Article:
Economic growth across emerging Europe is projected to slow in 2019, amid slowing global growth and uncertain prospects.
According to the World Bank’s latest Economic Update for Europe and Central Asia, regional growth is expected to pick up modestly in 2020-21.
“Europe and Central Asia is vulnerable to global uncertainty, and it faces several long-term challenges including aging populations, declining productivity, weakening investment, and climate change. The good news is there are a range of policy options available to boost growth and mitigate these challenges,” said Cyril Muller, World Bank vice president for Europe and Central Asia. “Countries should close investment gaps, improve governance, participate more in global value chains, and ensure more people have access to financial services including bank accounts and digital payments.”
The share of the working-age population in the region has fallen dramatically, due largely to declining fertility rates in the 1990s. Productivity slowed to 0.8 per cent per year between 2013 and 2017. Investment growth has slowed sharply, from an average above 15 per cent in the five years prior to the global financial crisis to an average of 1.6 per cent in the period 2014-18. And, parts of the region – particularly Central Asia and the Western Balkans – are highly vulnerable to the impacts of climate change, such as droughts, flooding, and more frequent natural disasters.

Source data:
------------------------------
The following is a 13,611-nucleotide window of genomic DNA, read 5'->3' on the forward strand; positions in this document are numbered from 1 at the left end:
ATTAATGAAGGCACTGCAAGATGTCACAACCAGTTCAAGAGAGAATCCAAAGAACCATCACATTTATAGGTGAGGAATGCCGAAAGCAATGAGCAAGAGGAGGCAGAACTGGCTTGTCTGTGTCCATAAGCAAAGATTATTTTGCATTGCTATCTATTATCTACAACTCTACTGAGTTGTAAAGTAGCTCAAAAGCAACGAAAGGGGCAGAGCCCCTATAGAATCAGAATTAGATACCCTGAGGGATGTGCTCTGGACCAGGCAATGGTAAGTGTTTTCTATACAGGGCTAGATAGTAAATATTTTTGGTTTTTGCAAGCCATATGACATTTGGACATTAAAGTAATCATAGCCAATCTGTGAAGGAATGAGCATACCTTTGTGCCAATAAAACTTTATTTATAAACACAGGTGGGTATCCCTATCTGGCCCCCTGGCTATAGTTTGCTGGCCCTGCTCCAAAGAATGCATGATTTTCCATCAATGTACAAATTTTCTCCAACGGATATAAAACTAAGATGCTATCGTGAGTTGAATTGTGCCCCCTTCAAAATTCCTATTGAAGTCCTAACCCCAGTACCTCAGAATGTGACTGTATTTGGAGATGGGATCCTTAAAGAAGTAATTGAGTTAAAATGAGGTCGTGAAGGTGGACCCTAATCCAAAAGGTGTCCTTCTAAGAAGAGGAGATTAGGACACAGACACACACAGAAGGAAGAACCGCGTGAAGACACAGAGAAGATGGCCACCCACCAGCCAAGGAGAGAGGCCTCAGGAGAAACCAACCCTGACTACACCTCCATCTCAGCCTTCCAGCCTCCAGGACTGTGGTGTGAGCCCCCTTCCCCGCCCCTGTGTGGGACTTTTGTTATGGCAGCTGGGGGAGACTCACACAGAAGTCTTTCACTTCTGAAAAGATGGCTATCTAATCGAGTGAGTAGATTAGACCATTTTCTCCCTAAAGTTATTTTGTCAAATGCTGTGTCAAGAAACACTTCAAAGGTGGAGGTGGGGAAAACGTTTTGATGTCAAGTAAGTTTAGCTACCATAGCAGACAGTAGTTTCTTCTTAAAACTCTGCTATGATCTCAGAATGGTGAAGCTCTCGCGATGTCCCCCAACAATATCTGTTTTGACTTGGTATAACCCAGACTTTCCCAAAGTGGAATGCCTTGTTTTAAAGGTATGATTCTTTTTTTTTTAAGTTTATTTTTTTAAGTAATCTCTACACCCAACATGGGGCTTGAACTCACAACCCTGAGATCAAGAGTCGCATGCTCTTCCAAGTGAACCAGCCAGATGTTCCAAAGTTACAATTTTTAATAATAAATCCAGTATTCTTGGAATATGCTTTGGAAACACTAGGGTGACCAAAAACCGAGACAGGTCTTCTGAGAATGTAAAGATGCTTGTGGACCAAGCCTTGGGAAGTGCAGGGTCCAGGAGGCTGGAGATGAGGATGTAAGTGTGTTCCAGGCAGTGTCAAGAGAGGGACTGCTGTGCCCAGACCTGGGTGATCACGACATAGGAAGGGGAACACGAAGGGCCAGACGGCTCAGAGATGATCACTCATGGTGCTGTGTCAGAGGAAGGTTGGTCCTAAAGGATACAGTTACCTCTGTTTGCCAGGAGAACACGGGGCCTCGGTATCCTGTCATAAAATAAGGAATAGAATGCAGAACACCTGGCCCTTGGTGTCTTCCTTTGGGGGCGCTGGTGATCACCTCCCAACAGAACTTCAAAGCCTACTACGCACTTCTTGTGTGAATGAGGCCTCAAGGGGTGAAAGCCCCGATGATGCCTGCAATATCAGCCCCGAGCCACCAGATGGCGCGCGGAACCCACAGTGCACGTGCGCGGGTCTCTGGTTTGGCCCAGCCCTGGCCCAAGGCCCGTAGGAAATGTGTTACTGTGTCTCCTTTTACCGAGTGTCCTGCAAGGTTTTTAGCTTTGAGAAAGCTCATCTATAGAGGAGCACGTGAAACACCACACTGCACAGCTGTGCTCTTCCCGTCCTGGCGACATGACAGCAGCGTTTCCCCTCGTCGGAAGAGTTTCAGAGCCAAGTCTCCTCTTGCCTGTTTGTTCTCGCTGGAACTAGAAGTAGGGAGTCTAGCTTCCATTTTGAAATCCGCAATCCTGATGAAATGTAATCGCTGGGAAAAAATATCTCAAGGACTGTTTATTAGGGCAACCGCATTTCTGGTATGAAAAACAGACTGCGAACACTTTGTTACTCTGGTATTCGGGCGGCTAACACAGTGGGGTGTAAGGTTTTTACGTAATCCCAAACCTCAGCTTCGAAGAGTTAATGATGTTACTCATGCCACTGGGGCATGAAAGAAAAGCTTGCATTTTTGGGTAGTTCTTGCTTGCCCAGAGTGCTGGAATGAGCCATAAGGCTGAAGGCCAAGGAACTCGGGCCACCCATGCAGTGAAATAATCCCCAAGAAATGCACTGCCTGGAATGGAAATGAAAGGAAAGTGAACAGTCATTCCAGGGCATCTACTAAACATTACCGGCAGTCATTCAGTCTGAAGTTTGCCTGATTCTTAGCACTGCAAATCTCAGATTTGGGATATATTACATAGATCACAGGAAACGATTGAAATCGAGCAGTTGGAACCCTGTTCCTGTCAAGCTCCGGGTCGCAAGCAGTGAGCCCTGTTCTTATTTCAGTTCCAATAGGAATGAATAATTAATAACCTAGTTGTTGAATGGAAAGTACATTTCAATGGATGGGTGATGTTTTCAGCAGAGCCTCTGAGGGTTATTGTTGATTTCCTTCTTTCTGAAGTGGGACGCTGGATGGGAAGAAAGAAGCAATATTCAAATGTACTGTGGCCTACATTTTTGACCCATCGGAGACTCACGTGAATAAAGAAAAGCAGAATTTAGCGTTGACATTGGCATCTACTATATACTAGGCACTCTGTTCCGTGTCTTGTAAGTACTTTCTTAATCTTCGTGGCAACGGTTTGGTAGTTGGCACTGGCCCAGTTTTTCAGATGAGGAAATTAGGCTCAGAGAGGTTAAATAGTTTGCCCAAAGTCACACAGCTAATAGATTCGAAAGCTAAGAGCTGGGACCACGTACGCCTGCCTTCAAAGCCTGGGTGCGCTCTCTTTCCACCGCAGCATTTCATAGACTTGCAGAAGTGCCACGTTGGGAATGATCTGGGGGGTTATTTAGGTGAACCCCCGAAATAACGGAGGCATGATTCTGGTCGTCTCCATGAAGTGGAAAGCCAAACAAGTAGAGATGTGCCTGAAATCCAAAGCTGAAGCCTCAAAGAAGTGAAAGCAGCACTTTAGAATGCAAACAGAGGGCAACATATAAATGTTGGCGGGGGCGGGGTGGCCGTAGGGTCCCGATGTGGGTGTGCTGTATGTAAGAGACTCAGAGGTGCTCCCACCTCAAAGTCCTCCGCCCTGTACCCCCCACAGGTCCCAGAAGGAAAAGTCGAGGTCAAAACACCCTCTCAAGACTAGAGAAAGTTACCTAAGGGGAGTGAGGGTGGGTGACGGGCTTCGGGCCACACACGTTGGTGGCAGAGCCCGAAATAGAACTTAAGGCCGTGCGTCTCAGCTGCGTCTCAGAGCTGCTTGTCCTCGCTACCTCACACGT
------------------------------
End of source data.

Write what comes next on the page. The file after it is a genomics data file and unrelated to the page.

The report says financial inclusion can help countries in Europe and Central Asia address these challenges because access to financial services facilitates people’s investment in their health, education and businesses, thereby promoting development and reducing poverty.
“Financial inclusion can help boost growth and play an important role in addressing many of the region’s long-term challenges,” said Asli Demirgüç-Kunt, World Bank chief economist for Europe and Central Asia. “Account ownership is the first step into the formal financial system, making it easier to get wages, receive money from friends and family, and collect government payments.”
In 2017, about 116 million adults in the Europe and Central Asia region had no bank account, the majority living in Russia, Turkey, Uzbekistan, Ukraine, and Romania.